D: Eran Riklis / 99m
Cast: Mark Ivanir, Guri Alfi, Noah Silver, Rosina Kambus, Julian Negulesco, Bogdan E. Stanoevitch, Irina Petrescu, Gila Almagor, Reymonde Amsallem, Roni Karen, Papil Panduru
When an employee at a prestigious bakery in Jerusalem is killed, and her body goes unclaimed for some weeks, it leads to a public relations crisis for the company. With a newspaper article being prepared that will criticise the bakery, its owner, known as the Widow (Almagor), gives the job of defusing the matter to the human resources manager (Ivanir). He discovers that the employee was a Romanian immigrant called Yulia who had been living in Jerusalem for some time, but whose family is back in her home country. He also learns that she had been let go a month before by her supervisor, and believes that this absolves the bakery of any blame for her body going unclaimed.
However, the journalist writing the article, known as the Weasel (Alfi), publishes the article anyway. And instead of fighting any claim of negligence, the Widow decides to admit blame and pay compensation to the family; she also gives the job of escorting the body back to Romania and representing the company at the funeral to the HR manager. With his home life proving difficult to negotiate – he’s divorced and has a young daughter (Karen) he doesn’t spend enough time with – the prospect of being away for a few days isn’t ideal, but he doesn’t have a choice.
At the Widow’s request, the Weasel goes with him, which adds to his problems. And once he gets to Romania, the HR manager finds that bureaucracy and local customs place further obstacles in the way of arranging the funeral. First, Yulia’s ex-husband (Stanoevitch) can’t sign the burial form because he’s no longer family. A search for their son (Silver) reveals a wild child at odds with everyone, but who is too young to sign the form either. This leaves his grandmother (Petrescu), but she lives in a remote village that is a couple of days’ journey away. Borrowing the van used by the Israeli consul (Kambus), the HR Manager, accompanied by the Weasel, the Vice Consul (Negulesco), the son, and a driver (Panduru), make their way to the grandmother’s village. But the onset of a storm forces them to take shelter in a military barracks, where both the van breaks down, and the HR manager becomes ill…
A downbeat, yet curiously, almost accidentally uplifting adaptation of A.B. Yehoshua’s novel A Woman in Jerusalem, The Human Resources Manager is a strange beast, part black comedy, part tortuous road trip, and part voyage of discovery. These elements, fused together as they are here, work in ways that often come as a surprise, and it makes for rewarding viewing, as the HR manager finds a new lease of life from taking care of the dead.
As the HR manager learns to loosen up and out his own troubles behind him – a previous posting that went horribly wrong, his divorce, the Widow’s lack of confidence in him – he also learns how to deal with the problems of others, particularly the son, whom he eventually bonds with. It’s all done gradually and with a great deal of sympathy and warmth toward the character of the HR manager, and avoids any grand emotional gestures, preferring to keep things on an even level and without a great deal of show. This approach doesn’t undermine the characters’ experiences on their travels, but serves to keep matters realistic, and is remarkably naturalistic as well.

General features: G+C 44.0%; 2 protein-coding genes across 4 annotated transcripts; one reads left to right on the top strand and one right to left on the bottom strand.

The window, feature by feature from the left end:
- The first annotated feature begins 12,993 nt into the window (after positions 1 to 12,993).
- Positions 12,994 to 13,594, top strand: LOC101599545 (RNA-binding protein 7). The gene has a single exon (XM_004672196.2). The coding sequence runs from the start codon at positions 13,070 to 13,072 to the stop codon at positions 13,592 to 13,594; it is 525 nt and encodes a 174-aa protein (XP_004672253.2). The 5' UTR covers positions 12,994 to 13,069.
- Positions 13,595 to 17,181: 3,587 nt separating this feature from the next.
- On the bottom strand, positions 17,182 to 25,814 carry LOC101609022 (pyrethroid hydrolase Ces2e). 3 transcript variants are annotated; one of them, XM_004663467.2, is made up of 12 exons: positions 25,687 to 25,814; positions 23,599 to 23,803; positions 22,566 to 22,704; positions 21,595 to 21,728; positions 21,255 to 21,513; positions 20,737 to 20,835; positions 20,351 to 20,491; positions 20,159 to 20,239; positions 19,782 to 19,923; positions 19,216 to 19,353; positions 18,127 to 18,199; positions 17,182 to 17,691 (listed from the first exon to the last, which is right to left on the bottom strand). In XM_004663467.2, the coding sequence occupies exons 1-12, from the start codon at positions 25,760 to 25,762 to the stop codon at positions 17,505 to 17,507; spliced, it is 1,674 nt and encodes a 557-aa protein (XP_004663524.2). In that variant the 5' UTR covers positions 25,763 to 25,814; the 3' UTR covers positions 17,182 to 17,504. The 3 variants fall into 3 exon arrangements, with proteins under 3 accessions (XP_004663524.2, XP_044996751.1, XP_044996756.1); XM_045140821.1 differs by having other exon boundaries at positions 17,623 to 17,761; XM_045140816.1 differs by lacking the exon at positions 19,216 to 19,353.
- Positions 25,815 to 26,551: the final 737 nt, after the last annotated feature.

The movie has its quirks. No one is called by name, only by description: the son, the Vice Consul, the grandmother etc., and it makes for an everyman feel. The only person who has a name is the dead woman, Yulia. And while this may point to some notion of the movie playing with stereotypes, such is not the case. Yes, it makes for a kind of shorthand when characters are introduced, but the absence of names never becomes an issue. The same is true of Romania, obviously the country the HR manager travels to, but never named in the movie. It adds to the idea that this is a story that could happen to anyone, anywhere.
In the title role, Ivanir is a great choice, his stoic features and resigned looks fitting the character perfectly. His early frustration at being given such a job is played with just the right degree of self-absorption and rancour. As the movie develops and the HR manager becomes more involved with Yulia’s family, Ivanir portrays his new-found determination and purpose with credibility and a refreshing lack of artifice. By letting go of his life back in Israel, or at least the things he believes are important to him, and by learning that he tries to exercise too much control, he frees himself from the yoke he’s placed around his own neck. It’s an impressive, consistent performance that anchors the movie and gives the viewer someone to connect with (and root for).
The supporting characters are all fleshed out to good effect, with Silver as the angry, petulant, aggressive son, and Kambus as the waspish Consul standing out from the crowd. There’s often stunning location photography courtesy of DoP Rainer Klausmann, and the movie is edited with precision by Tova Asher. In the director’s chair, Riklis organises and orchestrates the script by Noah Stollman in such a way that each scene adds something more to the story, and enriches it as a whole. He’s also good at bringing out the less obvious emotions in a scene and rendering them accordingly, letting the story unfold in a way that keeps the viewer guessing what’s going to happen next. It all adds up to a movie that is as poignant as it is efficiently dramatic.
Rating: 8/10 – with a terrific central performance by Ivanir, The Human Resources Manager takes its time and tells its story with honesty and subdued passion; not as morbid as it may seem, this carries a warmth and a heart that makes it a lot more enjoyable than you’d imagine.